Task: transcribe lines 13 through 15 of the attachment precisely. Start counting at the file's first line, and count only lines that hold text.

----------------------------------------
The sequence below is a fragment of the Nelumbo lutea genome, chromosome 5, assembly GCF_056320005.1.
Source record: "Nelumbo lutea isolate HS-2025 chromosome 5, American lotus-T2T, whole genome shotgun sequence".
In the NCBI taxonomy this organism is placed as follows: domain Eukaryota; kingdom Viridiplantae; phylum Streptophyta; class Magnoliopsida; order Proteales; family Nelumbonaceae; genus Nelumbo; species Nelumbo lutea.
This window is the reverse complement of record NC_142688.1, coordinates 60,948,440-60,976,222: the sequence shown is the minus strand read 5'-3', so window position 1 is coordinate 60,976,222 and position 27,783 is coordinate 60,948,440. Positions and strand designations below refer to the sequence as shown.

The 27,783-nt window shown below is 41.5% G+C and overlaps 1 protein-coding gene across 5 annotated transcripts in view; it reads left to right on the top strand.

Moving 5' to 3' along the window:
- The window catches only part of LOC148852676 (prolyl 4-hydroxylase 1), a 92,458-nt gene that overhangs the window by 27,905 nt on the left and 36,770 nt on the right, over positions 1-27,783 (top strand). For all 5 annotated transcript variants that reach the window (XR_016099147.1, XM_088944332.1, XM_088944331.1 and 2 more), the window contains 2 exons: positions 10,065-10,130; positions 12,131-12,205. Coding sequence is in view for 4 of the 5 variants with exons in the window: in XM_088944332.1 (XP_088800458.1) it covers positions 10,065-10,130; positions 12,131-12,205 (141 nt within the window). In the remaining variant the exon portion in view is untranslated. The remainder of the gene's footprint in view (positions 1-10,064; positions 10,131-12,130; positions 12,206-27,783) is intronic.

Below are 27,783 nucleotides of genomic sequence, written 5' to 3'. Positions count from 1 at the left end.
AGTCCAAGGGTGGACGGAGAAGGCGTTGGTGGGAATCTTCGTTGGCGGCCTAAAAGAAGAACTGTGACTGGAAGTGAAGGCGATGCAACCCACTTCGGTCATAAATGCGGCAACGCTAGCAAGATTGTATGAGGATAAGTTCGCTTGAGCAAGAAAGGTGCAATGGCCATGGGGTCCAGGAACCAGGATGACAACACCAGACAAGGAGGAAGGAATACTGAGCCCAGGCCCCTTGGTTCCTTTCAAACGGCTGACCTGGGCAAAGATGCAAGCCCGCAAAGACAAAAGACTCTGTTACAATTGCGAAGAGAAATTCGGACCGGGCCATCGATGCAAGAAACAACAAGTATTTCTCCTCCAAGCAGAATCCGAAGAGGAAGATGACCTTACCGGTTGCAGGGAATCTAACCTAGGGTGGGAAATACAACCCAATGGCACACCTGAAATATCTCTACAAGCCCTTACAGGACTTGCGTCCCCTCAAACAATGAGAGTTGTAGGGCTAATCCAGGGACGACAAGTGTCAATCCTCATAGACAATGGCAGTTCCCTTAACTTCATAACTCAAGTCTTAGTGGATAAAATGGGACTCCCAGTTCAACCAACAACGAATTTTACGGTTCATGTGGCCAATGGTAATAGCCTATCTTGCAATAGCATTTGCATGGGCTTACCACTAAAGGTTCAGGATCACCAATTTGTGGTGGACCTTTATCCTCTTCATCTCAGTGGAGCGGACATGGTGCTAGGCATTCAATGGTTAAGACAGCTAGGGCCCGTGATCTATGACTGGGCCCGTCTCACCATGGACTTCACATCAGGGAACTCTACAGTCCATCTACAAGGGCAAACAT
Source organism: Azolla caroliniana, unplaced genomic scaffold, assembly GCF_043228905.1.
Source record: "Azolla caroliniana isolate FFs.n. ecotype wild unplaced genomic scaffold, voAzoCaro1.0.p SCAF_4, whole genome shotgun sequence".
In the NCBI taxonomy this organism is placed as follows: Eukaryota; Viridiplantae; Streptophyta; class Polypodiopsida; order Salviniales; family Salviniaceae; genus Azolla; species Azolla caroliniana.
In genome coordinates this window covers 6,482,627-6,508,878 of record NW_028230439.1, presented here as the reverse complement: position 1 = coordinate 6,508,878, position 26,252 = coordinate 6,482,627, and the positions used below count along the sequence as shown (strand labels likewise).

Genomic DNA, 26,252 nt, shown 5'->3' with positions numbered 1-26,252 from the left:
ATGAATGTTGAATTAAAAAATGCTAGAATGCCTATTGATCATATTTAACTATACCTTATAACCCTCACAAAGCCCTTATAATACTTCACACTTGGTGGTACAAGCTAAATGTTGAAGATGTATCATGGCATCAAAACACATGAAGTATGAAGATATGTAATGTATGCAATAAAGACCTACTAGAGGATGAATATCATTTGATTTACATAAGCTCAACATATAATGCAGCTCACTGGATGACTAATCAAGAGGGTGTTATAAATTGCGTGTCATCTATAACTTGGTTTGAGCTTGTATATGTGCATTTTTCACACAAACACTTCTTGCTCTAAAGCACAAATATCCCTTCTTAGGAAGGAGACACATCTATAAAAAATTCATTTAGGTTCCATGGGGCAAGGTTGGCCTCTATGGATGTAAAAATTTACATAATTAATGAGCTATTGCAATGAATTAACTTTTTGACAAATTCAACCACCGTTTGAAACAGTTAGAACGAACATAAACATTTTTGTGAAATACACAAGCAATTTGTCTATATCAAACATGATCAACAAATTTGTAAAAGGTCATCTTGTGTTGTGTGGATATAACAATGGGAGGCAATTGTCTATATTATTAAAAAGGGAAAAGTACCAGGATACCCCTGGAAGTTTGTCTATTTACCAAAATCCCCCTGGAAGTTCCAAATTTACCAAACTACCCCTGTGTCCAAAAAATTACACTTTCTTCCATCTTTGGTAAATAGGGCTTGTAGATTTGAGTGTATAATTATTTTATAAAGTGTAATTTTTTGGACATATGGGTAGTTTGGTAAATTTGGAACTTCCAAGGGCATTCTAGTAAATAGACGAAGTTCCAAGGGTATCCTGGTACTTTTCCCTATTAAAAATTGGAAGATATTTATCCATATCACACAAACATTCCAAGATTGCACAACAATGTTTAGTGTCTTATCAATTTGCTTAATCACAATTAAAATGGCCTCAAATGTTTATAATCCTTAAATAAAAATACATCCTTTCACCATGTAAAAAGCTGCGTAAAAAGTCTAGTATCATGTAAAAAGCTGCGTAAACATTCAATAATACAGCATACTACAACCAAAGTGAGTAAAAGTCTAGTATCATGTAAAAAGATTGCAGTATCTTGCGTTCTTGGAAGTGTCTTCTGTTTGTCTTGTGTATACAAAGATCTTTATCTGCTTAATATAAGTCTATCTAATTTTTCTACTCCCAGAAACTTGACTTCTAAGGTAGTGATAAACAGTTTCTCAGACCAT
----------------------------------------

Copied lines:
In genome coordinates this window covers 6,482,627-6,508,878 of record NW_028230439.1, presented here as the reverse complement: position 1 = coordinate 6,508,878, position 26,252 = coordinate 6,482,627, and the positions used below count along the sequence as shown (strand labels likewise).

Genomic DNA, 26,252 nt, shown 5'->3' with positions numbered 1-26,252 from the left:
ATGAATGTTGAATTAAAAAATGCTAGAATGCCTATTGATCATATTTAACTATACCTTATAACCCTCACAAAGCCCTTATAATACTTCACACTTGGTGGTACAAGCTAAATGTTGAAGATGTATCATGGCATCAAAACACATGAAGTATGAAGATATGTAATGTATGCAATAAAGACCTACTAGAGGATGAATATCATTTGATTTACATAAGCTCAACATATAATGCAGCTCACTGGATGACTAATCAAGAGGGTGTTATAAATTGCGTGTCATCTATAACTTGGTTTGAGCTTGTATATGTGCATTTTTCACACAAACACTTCTTGCTCTAAAGCACAAATATCCCTTCTTAGGAAGGAGACACATCTATAAAAAATTCATTTAGGTTCCATGGGGCAAGGTTGGCCTCTATGGATGTAAAAATTTACATAATTAATGAGCTATTGCAATGAATTAACTTTTTGACAAATTCAACCACCGTTTGAAACAGTTAGAACGAACATAAACATTTTTGTGAAATACACAAGCAATTTGTCTATATCAAACATGATCAACAAATTTGTAAAAGGTCATCTTGTGTTGTGTGGATATAACAATGGGAGGCAATTGTCTATATTATTAAAAAGGGAAAAGTACCAGGATACCCCTGGAAGTTTGTCTATTTACCAAAATCCCCCTGGAAGTTCCAAATTTACCAAACTACCCCTGTGTCCAAAAAATTACACTTTCTTCCATCTTTGGTAAATAGGGCTTGTAGATTTGAGTGTATAATTATTTTATAAAGTGTAATTTTTTGGACATATGGGTAGTTTGGTAAATTTGGAACTTCCAAGGGCATTCTAGTAAATAGACGAAGTTCCAAGGGTATCCTGGTACTTTTCCCTATTAAAAATTGGAAGATATTTATCCATATCACACAAACATTCCAAGATTGCACAACAATGTTTAGTGTCTTATCAATTTGCTTAATCACAATTAAAATGGCCTCAAATGTTTATAATCCTTAAATAAAAATACATCCTTTCACCATGTAAAAAGCTGCGTAAAAAGTCTAGTATCATGTAAAAAGCTGCGTAAACATTCAATAATACAGCATACTACAACCAAAGTGAGTAAAAGTCTAGTATCATGTAAAAAGATTGCAGTATCTTGCGTTCTTGGAAGTGTCTTCTGTTTGTCTTGTGTATACAAAGATCTTTATCTGCTTAATATAAGTCTATCTAATTTTTCTACTCCCAGAAACTTGACTTCTAAGGTAGTGATAAACAGTTTCTCAGACCAT